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Posts Tagged ‘Chris Gaither’

Cataloging Hacks-Turned-Flack

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Journalists leaving their posts to take up careers in public relations is not a new thing, though it seems to be accelerating lately with the doom and gloom hitting the media business.

My co-editor Joe Ciarallo recently asked “Do Former Journalists Make Good PR Pros?” Most of the numerous comments offered a resounding yes, though most were in fact, former journalists. The writing, research, adherence to deadlines, dealing with a variety of people, are all important skills. Though, one agency head who requested anonymity said, “never ends well.” “Journalists would prefer to hang up on difficult clients. You can’t do that on this side of the fence.”

Moving from one side to another is both an interesting topic for PRNewser, and firmly fits mediabistro’s M.O. to help media people retrain, reinvent, and find the jobs they want.

Without further adieu, we’re adding a “hack turned flack” category to keep track of those who make the leap. I won’t go in to depth about the word “flack” though I don’t believe it’s pejorative, and hack-turned-flack is a lot catchier than journalist-turned-strategic comm consultant.

Here’s an alphabetical list of a few of the hacks-turned-flacks who have made the jump recently:

Dan Abrams, MSNBC anchor and general manager to found Abrams Research, then starting his own content play Mediaite with mediabistro’s Glynnis MacNicol & Steve Krakauer joining HuffoPo’s Rachel Sklar and the Daily Show’s Colby Hall on the masthead.

Chris Gaither from the Los Angeles Times, to Google corporate comm

Mike Hegedus, CNBC correspondent to McKinley Reserve

Keith O’Brien, PRWeek editor-in-chief to Attention

David Patton, WSJ.com to Waggener Edstrom’s Studio D division

Blake Robinson, founder of Crunchgear to MWW Group, on to Attention


Richard Wolff
, Newsweek to Public Strategies, Inc.

Photo credit: Me, wearing a fedora.

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Do Former Journalists Make Good PR Pros?

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PRWeek editor-in-chief Keith O’Brien left the publication for a position at Attention PR last month. More recently LA Times technology editor Chris Gaither announced his departure for a corporate comm. position at Google. Countless others have either made the move, or at least are considering it, given the state of the journalism job market and growth opportunities.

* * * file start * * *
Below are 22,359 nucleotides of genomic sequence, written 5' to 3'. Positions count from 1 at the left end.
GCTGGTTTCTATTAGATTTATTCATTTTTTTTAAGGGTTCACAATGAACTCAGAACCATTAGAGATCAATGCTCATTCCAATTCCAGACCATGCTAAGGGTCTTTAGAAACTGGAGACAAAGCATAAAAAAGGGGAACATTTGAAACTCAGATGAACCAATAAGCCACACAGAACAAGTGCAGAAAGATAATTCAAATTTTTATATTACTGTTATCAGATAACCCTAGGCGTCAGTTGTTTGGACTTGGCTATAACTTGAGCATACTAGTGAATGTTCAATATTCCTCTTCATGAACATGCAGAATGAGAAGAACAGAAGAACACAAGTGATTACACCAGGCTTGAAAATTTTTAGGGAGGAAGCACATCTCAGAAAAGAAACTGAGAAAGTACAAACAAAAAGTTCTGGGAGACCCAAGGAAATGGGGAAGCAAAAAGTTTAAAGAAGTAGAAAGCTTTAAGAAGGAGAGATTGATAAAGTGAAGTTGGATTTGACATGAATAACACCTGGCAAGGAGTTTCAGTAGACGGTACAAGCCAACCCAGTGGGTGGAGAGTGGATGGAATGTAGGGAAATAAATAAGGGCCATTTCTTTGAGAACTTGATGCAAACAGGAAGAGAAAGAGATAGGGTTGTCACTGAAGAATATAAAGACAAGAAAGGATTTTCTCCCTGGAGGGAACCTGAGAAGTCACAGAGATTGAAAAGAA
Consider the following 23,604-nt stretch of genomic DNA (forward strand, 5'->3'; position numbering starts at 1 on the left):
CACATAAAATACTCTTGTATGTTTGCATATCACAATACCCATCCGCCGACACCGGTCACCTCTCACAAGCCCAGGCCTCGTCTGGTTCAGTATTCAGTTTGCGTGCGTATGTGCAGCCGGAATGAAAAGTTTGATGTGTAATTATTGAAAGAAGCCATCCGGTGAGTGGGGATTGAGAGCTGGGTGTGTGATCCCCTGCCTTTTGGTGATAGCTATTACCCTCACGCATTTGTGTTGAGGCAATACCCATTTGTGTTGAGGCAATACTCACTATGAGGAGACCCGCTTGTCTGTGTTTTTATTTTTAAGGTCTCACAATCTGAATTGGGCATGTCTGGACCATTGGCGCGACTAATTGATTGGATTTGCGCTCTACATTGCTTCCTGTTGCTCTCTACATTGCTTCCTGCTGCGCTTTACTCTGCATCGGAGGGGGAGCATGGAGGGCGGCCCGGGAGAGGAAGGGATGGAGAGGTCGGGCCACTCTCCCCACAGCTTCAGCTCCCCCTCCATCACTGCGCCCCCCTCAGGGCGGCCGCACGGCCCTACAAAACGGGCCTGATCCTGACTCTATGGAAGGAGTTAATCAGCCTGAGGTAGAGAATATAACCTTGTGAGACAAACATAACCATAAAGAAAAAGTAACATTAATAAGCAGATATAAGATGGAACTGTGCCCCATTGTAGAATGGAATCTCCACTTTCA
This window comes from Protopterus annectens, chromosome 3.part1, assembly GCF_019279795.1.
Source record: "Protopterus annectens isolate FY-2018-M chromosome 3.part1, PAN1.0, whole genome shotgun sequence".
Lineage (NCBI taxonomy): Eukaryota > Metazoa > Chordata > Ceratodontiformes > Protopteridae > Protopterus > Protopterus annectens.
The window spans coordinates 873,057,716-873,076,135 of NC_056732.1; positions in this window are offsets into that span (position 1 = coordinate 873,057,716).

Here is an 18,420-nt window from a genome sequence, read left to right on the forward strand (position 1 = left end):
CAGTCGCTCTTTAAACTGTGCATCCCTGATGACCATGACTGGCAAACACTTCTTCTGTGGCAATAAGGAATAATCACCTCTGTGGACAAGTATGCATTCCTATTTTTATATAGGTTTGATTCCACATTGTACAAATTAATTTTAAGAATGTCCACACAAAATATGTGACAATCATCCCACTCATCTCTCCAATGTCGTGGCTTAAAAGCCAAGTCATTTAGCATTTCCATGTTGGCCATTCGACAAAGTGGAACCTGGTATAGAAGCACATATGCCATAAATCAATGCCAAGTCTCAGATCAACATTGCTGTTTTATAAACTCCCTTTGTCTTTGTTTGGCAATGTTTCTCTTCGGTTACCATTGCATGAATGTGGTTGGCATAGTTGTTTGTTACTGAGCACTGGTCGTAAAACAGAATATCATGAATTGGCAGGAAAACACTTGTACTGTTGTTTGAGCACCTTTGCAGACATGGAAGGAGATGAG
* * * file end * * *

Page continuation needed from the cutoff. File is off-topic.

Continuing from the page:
But the question remains: do these former journalists make good PR pros? “Former journalists make fantastic PR people,” said Matt Shaw, senior vice president and director of communications for the Council of Public Relations Firms. Shaw cited their background in story telling and explained, “Whether it’s new people to the work force or mid-career transfers, people just don’t write anymore.”

Laura Moss, a 25-year-old Account Executive for Stern + Associates, called the news business “a dead end,” and said,”In PR, there’s still a chance to take control of content and write and use your creativity and see it published, even if it’s under someone else’s name.” Despite these ringing endorsements of journalists entering the PR world, we’ve heard from several agency execs who say former journalists aren’t always the best fit. A few reasons they give:

1) Journalists may be good at story telling, but they sometimes lack in key agency functions such as client management and business development.

2) They don’t always feel comfortable making “the push.” Former journalists are – generally – used to getting their phone calls returned. Things are sometimes different on the “other side.”

Have you hired a former journalist for an agency or internal role? What has your experience been?

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Chris Gaither Leaves L.A. Times, Joins Google Corporate Communications

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Los Angeles Times Assistant Business Editor Chris Gaither is the latest member of the media to make the switch to PR, to fill a coveted internal position at Google as senior manager in the corporate communications department. He begins on June 29th to focus on Google News and Book Search.

Gaither’s career straddles this downturn, and the last, when he started covering tech as a contributor to the New York Times in the Fall of 2000. From there he landed a full time job as the Boston Globe’s only west coast staff writer, and then joined the LA Times in early 2004.

Related, from FishbowlLA: We (Heart) LAT Tech Geeks